A blog I blurk at (there are many of those…I’m a self-admitted terrible commenter) discussed the staircase that stands between childhood and adulthood. It’s a post that I think everyone will identify with, in one capacity or another. I certainly did.
I got to reflecting on my childhood, and realized that it was marked by a total lack of awareness of wealth. While there was a class distinction (they were almost all of them from far wealthier homes), the perception of class identity never factored in to who would befriend me and who would not. My house was not an upstairs-downstairs home, but every home that had a weekend potluck that we were invited to was definitely not like mine. The other kids’ houses were large, sprawling, with gorgeous lawns. My house was an “ice cream on Eid only” home, because my parents were definitely working class. It never occurred to me that this was not the norm in our circle of friends, and I don’t think that it occurred to my friends either. We made friendships solely based on whether or not we could stand each others’ company.
Along the way, something changed. Where I was never before aware of the modesty of my own home, I suddenly realized the difference between a million dollar home and a rented middle class home (or apartment). At first, it was a curious novelty: oh my God, a house can cost that much?! And then, it was oddly ubiquituous: hmmmm, so her home, and her home, and hers too…they all cost that much? And then, it was perplexing: why are we living in a rented home? When will we own even a simple home? While I was having that awakening, perhaps my friends from wealthier homes were going through a similar realization. Perhaps they went from “You can rent a home and move when you don’t like it?” to “How come her home doesn’t have a curio cabinet with all these crystal decorations, or artwork on the walls?” to “God, I hope we never have to live like that!” or maybe even, “It might be nice to live so simply.”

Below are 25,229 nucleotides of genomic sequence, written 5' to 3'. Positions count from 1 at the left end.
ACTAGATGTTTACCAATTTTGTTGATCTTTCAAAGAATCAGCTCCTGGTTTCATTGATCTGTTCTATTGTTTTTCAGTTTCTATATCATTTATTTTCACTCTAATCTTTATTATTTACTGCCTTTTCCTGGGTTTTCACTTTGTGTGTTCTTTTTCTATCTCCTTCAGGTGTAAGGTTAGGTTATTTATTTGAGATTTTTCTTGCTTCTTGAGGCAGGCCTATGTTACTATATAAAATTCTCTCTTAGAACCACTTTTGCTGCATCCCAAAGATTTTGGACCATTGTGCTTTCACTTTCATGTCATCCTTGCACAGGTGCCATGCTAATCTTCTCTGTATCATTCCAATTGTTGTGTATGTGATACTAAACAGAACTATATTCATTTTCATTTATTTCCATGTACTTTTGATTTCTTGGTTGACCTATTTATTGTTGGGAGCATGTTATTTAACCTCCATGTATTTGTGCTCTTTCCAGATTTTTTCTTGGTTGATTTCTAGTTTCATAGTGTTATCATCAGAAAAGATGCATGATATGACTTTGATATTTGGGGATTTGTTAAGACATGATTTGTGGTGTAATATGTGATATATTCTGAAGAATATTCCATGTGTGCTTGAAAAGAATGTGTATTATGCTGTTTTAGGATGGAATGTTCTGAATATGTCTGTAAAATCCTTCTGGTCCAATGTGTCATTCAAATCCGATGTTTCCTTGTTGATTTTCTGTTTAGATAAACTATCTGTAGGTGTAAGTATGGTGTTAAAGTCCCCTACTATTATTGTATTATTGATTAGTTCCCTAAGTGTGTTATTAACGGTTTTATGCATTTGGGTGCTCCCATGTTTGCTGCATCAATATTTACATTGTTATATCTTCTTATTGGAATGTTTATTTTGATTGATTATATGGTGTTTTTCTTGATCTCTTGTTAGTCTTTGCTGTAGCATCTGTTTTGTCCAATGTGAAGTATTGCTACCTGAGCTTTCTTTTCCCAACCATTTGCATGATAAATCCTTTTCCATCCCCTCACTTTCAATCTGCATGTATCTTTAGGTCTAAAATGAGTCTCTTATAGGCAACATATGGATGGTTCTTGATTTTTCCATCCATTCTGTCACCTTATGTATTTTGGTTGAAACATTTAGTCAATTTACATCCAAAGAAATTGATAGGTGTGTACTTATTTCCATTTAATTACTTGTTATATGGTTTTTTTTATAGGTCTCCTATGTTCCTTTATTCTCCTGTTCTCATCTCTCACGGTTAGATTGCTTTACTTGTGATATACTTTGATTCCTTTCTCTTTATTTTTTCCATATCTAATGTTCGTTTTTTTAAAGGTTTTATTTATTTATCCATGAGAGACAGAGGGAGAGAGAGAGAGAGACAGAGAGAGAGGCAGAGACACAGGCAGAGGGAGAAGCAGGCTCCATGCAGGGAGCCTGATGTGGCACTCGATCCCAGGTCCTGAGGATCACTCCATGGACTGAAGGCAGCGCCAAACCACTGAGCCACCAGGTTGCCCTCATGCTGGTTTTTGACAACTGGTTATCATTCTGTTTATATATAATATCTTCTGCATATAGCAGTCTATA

And then, very suddenly, we did own a home alhamdulillah…we do…and everything changed. People who were used to seeing us a certain way were surprised (some in a good way, others not so much) to see us “move up” in this world. Some comfortably expressed the ideas like “have nots will always be have nots” and “Allah blesses us with wealth because He Knows we can take care of it.” Immediately after voicing such sentiments, a look of barely concealed horror would appear on their faces, along with the realization that we had once been such have nots. In that instant, I realized why my mother had always been incredibly uncomfortable around certain women. I also realized that while most children become friends because their parents are friends, the opposite was true in my house: My mom was “friends” with certain women only because I was friends with their children. The lengths to which my mom went to make sure I was never out of place…she dressed me like a princess, and fed my friends like princesses too. It’s the kind of mother I could only dream of being.
Sometimes, I wish we would not be able to see what another person has: I don’t want to know if your home is modest or posh; if your car is second-hand or an antique or the latest off the chopping block; if your clothes are name-brand, homemade, or Wal-Mart; if you wear gold or gold-plated; et cetera ad nauseam. Life was so much simpler when a staircase really was just a staircase. Wasn’t it?